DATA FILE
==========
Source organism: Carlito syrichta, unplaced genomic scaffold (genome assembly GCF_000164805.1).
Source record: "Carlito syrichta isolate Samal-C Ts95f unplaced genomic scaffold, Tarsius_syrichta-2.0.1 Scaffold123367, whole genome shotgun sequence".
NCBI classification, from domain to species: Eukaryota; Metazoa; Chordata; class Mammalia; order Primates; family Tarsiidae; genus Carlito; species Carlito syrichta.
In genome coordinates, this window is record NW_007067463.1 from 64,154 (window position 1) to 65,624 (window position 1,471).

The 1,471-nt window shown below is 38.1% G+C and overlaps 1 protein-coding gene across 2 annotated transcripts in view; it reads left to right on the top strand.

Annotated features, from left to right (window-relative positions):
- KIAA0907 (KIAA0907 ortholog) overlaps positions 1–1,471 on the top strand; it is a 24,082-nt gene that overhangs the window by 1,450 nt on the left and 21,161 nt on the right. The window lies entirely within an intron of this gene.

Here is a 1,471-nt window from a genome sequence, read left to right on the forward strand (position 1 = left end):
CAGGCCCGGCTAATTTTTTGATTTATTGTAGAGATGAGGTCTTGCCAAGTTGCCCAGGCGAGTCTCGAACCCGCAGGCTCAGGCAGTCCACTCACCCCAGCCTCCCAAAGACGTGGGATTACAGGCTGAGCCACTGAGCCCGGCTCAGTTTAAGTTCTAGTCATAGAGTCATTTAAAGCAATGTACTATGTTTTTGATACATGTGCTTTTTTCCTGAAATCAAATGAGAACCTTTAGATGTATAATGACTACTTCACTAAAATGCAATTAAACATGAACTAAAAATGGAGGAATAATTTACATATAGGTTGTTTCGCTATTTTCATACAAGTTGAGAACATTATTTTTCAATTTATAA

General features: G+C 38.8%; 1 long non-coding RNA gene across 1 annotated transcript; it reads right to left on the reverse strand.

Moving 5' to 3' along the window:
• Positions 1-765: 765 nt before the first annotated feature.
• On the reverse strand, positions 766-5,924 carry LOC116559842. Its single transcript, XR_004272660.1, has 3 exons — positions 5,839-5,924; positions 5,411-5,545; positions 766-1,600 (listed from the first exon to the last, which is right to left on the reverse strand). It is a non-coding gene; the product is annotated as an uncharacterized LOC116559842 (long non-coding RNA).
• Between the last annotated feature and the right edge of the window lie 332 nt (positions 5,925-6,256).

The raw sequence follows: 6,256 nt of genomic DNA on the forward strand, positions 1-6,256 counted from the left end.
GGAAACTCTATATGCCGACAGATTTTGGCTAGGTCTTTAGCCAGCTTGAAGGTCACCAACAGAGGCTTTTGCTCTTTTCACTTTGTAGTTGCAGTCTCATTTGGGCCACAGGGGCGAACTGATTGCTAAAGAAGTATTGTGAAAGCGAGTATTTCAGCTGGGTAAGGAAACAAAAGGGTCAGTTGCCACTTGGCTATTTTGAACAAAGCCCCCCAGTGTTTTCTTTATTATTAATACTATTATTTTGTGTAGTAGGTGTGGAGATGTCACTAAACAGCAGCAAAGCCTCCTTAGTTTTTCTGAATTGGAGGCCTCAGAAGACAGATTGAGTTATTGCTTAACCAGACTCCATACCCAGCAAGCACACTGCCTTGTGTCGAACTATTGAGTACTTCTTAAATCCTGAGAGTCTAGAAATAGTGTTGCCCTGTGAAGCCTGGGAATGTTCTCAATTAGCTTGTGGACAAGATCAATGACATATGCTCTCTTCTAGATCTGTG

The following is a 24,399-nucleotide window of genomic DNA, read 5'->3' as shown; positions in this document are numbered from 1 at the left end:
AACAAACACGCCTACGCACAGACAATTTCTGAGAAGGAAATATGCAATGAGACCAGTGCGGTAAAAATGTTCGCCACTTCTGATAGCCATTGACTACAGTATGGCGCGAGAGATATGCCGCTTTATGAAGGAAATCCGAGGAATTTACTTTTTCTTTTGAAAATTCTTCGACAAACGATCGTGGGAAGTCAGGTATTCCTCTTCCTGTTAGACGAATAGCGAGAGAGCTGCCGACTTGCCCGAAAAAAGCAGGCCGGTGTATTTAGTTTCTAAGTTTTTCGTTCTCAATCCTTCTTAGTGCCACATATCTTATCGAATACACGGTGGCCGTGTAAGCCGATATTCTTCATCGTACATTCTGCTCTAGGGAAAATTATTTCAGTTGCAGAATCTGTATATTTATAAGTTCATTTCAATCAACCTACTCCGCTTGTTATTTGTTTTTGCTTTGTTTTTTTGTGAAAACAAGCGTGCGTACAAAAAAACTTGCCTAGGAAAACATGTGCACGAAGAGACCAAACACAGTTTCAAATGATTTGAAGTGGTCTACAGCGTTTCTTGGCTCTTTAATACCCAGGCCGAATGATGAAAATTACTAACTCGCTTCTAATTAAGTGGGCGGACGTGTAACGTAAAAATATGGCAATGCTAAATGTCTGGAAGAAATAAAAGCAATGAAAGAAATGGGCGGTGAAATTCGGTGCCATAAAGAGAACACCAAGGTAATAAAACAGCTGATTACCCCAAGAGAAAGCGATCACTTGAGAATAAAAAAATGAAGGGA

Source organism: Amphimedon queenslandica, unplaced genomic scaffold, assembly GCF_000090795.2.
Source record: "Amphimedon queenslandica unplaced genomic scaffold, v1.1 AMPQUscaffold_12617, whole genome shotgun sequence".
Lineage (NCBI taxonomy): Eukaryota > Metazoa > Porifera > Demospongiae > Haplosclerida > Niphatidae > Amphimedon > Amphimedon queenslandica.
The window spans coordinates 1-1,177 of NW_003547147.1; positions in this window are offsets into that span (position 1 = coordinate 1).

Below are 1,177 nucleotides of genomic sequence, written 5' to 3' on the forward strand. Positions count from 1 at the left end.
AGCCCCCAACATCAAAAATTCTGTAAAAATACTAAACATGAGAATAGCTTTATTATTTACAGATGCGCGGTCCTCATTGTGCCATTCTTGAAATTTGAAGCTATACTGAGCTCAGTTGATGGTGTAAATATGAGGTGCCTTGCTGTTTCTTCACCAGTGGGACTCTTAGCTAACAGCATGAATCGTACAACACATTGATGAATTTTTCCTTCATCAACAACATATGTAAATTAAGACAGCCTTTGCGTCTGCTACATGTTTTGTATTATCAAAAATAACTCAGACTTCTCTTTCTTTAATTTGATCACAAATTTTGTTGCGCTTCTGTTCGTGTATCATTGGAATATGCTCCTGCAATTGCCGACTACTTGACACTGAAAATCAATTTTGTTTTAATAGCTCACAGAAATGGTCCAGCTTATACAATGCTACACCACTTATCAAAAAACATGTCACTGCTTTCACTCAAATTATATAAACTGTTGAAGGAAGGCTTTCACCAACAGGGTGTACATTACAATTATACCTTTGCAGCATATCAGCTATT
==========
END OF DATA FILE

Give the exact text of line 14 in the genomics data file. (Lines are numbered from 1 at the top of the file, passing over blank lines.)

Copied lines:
• Between the last annotated feature and the right edge of the window lie 332 nt (positions 5,925-6,256).